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    Stewardship Tips: Bait Buckets and White Perch

    By Anna | August 19, 2014

    BO2014

    According to Dr. Kevin Pope, sedimentation and erosion have significantly altered the habitat of Branched Oak Lake, a large, flood control reservoir in Eastern Nebraska.  As a result, the lake has lost critical near-shore habitat; turbid, open-water areas have started to dominate the lake.  In addition, the introduction of the white perch has changed the population dynamics of the fish community.  White perch numbers have increased precipitously over the last decade resulting in a stunted white perch population.  Biologists suspect that this unchecked white perch population is severely limiting the recruitment of sport fishes such as walleye.

    White perch are invasive in the Salt Valley watershed, Branched Oak’s drainage.  They were inadvertently introduced downstream 1964 and are now found throughout the watershed.  It is unclear as to whether they migrated or were introduced into Branched Oak, possibly by a bait bucket.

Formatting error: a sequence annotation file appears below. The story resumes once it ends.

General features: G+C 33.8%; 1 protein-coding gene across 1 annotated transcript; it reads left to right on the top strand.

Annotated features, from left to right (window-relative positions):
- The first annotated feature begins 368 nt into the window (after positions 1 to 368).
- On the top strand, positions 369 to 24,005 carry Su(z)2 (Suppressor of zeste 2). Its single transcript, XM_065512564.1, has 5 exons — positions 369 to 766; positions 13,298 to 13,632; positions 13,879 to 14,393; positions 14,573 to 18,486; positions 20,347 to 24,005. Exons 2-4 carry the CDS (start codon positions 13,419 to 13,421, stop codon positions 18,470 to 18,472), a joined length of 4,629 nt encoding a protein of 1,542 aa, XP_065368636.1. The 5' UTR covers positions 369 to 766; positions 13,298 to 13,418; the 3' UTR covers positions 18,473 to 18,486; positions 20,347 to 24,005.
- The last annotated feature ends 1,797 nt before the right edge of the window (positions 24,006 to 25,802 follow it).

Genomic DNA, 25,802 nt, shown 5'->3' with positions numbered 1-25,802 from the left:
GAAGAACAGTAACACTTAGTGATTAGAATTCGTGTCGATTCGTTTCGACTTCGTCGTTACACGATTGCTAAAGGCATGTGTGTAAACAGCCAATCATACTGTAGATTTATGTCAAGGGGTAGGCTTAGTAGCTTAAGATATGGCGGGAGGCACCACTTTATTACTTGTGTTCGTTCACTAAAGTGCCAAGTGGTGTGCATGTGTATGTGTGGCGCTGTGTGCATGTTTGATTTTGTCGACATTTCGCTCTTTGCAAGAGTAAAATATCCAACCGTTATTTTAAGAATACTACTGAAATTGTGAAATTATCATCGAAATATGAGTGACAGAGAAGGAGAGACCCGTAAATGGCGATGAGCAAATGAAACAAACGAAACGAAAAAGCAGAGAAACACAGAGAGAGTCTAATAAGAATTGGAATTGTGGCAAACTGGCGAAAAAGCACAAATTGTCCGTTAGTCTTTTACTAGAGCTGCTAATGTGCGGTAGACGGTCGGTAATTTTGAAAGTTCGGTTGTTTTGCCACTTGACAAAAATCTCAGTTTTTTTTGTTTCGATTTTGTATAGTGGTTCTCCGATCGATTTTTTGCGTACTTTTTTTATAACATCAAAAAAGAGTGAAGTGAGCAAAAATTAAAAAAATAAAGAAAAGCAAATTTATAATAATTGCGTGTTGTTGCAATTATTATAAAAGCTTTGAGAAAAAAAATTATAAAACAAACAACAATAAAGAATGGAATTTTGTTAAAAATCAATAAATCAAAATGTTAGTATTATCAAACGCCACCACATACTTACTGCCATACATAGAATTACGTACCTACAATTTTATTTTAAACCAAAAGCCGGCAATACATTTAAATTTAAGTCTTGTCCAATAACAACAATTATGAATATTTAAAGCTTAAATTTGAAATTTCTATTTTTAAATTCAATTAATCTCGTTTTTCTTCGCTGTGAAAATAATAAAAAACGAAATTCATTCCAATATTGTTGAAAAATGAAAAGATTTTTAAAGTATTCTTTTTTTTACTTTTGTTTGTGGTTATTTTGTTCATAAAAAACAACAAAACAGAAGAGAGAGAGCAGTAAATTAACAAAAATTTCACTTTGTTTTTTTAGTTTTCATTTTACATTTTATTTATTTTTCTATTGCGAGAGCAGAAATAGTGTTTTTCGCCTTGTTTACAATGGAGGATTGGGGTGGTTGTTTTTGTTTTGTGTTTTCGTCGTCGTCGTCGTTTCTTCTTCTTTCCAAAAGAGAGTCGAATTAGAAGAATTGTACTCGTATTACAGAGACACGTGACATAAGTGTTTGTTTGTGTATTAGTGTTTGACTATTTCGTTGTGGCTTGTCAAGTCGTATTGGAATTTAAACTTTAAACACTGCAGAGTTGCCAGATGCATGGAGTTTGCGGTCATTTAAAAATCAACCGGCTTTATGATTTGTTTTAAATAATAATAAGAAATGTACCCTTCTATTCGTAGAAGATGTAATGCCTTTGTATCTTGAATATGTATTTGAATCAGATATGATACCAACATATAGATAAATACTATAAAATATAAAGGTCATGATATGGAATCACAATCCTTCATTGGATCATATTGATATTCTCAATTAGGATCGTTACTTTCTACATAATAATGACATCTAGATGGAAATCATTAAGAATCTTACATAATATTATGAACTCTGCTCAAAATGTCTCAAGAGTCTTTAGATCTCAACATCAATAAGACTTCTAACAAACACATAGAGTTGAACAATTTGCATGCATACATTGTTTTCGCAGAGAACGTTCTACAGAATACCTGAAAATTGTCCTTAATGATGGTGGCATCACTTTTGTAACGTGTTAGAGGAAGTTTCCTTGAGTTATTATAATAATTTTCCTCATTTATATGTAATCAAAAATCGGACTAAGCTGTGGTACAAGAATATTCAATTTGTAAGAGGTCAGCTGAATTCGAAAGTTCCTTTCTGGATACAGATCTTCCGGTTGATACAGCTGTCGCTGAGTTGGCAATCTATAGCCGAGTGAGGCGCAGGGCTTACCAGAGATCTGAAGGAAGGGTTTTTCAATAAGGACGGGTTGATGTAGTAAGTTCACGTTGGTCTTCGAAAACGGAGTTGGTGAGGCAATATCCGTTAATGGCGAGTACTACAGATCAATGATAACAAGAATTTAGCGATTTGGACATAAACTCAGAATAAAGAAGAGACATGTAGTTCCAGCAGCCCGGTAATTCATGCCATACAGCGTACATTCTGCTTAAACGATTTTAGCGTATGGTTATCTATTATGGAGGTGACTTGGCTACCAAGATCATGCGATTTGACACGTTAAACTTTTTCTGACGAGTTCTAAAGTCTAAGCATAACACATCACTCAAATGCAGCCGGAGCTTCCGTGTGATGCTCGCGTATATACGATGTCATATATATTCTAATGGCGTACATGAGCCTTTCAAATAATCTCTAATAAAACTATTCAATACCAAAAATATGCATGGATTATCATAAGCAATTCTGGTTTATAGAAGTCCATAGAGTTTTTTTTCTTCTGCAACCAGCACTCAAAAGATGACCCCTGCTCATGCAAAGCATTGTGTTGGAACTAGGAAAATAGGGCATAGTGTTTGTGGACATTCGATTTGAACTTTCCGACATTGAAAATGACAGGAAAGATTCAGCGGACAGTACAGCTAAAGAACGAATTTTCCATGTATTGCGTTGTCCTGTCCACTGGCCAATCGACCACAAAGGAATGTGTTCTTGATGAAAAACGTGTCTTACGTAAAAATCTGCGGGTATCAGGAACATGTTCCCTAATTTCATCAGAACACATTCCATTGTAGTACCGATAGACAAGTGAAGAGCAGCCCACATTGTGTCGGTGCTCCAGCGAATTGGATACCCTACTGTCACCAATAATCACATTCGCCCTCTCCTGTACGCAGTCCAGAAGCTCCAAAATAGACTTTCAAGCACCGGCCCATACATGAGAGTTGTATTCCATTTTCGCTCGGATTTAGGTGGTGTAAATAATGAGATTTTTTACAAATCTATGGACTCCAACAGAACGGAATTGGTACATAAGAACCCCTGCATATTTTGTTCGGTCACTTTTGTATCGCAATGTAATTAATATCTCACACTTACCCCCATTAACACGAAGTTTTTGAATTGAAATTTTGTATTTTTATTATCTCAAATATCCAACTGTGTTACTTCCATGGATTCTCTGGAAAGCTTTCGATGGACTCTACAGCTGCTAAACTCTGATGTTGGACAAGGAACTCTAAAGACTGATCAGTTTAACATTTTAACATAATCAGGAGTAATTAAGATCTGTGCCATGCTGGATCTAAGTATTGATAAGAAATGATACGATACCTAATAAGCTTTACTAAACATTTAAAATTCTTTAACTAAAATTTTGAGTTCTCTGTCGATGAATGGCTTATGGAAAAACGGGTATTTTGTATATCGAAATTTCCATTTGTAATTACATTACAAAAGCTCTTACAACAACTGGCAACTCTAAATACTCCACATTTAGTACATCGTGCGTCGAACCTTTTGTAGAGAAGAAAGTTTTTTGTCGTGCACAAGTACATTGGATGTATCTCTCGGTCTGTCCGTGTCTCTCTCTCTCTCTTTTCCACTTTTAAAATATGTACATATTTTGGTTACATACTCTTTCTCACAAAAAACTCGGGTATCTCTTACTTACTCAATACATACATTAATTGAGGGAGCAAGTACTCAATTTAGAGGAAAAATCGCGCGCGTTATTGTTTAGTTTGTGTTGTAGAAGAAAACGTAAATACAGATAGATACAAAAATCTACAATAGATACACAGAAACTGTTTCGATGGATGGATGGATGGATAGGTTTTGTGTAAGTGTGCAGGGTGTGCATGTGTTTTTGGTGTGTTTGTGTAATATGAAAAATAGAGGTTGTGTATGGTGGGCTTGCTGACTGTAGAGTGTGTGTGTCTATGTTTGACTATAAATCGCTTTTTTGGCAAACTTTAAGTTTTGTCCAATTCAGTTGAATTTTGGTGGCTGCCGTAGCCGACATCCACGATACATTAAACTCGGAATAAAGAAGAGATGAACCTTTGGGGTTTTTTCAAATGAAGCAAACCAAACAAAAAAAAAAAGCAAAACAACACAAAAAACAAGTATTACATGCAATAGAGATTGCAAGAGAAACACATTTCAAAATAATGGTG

One thing is clear, live bait can be a deadly method for catching fish.  It is also clear that live invasive species of baitfish can have a deadly affect on a body of water.  Invasive baitfish can grow and compete with the native fish populations.  White perch, for example, can reproduce in their first year of life.  They also tend to be prolific.  As they did at Branched Oak, white perch can take over a body of water rapidly.

    Invasive baitfish can also harm native fish communities by spreading disease.  Diseases found in one lake can be introduced into another by transporting fish from one body of water to another.  Movement of baitfish from water to water by unknowing anglers is thought to be the primary mechanism by which viral hemorrhagic septicemia (VHS), a serious fish disease in New York, has spread from the Great Lakes to inland waters.

    Dumping your bait bucket can do more harm than good.  It is important to adhere to the following practices when using live bait:

    By following these four principles, you can help to reduce the spread of invasive species and diseases.

     

    (photo courtesy of NEFGA and Branched Oak Kids White Perch Fishing Tournament)

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